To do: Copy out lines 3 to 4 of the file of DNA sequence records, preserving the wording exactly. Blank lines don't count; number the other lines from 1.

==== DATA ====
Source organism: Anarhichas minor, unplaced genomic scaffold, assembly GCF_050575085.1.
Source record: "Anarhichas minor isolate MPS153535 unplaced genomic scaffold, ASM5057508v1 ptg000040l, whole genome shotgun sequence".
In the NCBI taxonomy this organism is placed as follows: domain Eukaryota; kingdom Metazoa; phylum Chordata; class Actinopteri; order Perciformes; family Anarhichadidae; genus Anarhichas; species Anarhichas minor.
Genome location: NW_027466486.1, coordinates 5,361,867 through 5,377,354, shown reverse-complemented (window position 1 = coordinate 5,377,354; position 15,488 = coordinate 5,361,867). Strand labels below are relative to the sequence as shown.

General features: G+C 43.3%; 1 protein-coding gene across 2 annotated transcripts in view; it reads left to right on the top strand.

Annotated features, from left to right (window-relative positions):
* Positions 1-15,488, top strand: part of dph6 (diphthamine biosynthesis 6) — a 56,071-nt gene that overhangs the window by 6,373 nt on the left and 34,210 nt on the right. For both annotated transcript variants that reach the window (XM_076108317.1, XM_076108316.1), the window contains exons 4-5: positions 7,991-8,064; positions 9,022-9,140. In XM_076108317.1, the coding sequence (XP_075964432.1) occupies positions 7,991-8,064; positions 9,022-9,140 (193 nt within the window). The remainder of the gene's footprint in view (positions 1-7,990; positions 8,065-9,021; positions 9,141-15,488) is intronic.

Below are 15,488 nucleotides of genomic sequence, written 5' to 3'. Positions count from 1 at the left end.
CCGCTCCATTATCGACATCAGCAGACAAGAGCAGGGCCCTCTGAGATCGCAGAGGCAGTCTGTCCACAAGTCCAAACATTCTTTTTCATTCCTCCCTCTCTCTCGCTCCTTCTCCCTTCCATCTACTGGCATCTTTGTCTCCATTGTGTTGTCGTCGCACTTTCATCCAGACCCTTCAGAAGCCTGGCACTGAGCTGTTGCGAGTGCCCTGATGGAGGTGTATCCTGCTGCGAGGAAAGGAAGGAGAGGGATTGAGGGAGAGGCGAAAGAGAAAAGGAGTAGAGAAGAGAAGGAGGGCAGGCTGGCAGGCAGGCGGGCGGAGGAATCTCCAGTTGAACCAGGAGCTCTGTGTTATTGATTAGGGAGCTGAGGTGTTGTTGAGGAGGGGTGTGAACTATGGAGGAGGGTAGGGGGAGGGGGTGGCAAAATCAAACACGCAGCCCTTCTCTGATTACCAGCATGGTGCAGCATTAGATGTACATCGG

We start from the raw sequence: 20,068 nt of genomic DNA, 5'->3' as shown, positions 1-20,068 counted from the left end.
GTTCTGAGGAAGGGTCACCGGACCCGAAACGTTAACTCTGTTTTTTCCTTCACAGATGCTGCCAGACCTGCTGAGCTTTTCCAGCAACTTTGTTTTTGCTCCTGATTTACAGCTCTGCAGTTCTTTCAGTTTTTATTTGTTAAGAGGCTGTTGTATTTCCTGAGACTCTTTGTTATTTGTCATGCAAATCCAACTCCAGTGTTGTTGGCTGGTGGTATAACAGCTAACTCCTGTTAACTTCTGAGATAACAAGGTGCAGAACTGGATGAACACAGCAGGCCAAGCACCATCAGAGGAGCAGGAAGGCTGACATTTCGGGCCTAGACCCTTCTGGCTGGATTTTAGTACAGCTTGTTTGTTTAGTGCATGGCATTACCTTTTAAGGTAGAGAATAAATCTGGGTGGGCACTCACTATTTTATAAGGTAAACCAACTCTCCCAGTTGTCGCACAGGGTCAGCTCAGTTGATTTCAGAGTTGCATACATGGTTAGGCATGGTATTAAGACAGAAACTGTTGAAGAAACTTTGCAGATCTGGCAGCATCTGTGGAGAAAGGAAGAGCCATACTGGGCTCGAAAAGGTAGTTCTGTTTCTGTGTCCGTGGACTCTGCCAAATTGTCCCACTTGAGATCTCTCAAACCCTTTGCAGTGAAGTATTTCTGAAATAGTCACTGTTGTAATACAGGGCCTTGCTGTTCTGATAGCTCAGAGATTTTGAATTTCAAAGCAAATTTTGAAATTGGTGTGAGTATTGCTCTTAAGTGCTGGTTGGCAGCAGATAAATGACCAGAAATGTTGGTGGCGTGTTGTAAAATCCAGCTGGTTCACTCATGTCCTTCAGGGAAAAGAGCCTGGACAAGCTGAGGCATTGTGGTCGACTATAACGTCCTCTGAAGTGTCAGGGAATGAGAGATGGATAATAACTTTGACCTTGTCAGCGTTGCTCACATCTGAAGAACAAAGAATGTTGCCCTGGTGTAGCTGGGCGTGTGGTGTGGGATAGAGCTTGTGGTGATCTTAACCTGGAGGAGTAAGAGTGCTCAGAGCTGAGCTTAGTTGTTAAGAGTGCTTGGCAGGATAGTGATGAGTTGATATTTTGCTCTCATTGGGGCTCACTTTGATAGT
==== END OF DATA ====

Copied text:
In the NCBI taxonomy this organism is placed as follows: domain Eukaryota; kingdom Metazoa; phylum Chordata; class Actinopteri; order Perciformes; family Anarhichadidae; genus Anarhichas; species Anarhichas minor.
Genome location: NW_027466486.1, coordinates 5,361,867 through 5,377,354, shown reverse-complemented (window position 1 = coordinate 5,377,354; position 15,488 = coordinate 5,361,867). Strand labels below are relative to the sequence as shown.